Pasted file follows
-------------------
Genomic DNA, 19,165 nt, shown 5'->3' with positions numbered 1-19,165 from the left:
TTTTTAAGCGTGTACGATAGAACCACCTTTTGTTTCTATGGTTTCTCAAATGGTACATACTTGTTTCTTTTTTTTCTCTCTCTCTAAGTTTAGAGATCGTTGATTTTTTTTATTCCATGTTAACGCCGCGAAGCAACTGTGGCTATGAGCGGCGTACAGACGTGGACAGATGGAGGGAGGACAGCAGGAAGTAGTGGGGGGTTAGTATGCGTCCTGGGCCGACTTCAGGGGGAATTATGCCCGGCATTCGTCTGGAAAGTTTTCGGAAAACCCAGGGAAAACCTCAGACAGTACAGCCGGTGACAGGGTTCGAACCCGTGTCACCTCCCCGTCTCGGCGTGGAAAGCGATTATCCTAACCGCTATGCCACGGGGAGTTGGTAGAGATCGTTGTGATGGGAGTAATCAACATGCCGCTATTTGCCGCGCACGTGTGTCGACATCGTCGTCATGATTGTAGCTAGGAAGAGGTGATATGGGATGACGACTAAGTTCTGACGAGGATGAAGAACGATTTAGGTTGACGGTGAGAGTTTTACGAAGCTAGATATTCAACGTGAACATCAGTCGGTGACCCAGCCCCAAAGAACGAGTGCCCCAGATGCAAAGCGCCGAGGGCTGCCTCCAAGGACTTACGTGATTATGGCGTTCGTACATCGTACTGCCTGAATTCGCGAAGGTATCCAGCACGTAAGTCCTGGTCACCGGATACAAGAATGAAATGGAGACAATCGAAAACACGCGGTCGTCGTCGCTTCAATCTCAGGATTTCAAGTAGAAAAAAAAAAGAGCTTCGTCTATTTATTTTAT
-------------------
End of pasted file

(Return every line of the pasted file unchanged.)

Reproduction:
Genomic DNA, 19,165 nt, shown 5'->3' with positions numbered 1-19,165 from the left:
TTTTTAAGCGTGTACGATAGAACCACCTTTTGTTTCTATGGTTTCTCAAATGGTACATACTTGTTTCTTTTTTTTCTCTCTCTCTAAGTTTAGAGATCGTTGATTTTTTTTATTCCATGTTAACGCCGCGAAGCAACTGTGGCTATGAGCGGCGTACAGACGTGGACAGATGGAGGGAGGACAGCAGGAAGTAGTGGGGGGTTAGTATGCGTCCTGGGCCGACTTCAGGGGGAATTATGCCCGGCATTCGTCTGGAAAGTTTTCGGAAAACCCAGGGAAAACCTCAGACAGTACAGCCGGTGACAGGGTTCGAACCCGTGTCACCTCCCCGTCTCGGCGTGGAAAGCGATTATCCTAACCGCTATGCCACGGGGAGTTGGTAGAGATCGTTGTGATGGGAGTAATCAACATGCCGCTATTTGCCGCGCACGTGTGTCGACATCGTCGTCATGATTGTAGCTAGGAAGAGGTGATATGGGATGACGACTAAGTTCTGACGAGGATGAAGAACGATTTAGGTTGACGGTGAGAGTTTTACGAAGCTAGATATTCAACGTGAACATCAGTCGGTGACCCAGCCCCAAAGAACGAGTGCCCCAGATGCAAAGCGCCGAGGGCTGCCTCCAAGGACTTACGTGATTATGGCGTTCGTACATCGTACTGCCTGAATTCGCGAAGGTATCCAGCACGTAAGTCCTGGTCACCGGATACAAGAATGAAATGGAGACAATCGAAAACACGCGGTCGTCGTCGCTTCAATCTCAGGATTTCAAGTAGAAAAAAAAAAGAGCTTCGTCTATTTATTTTAT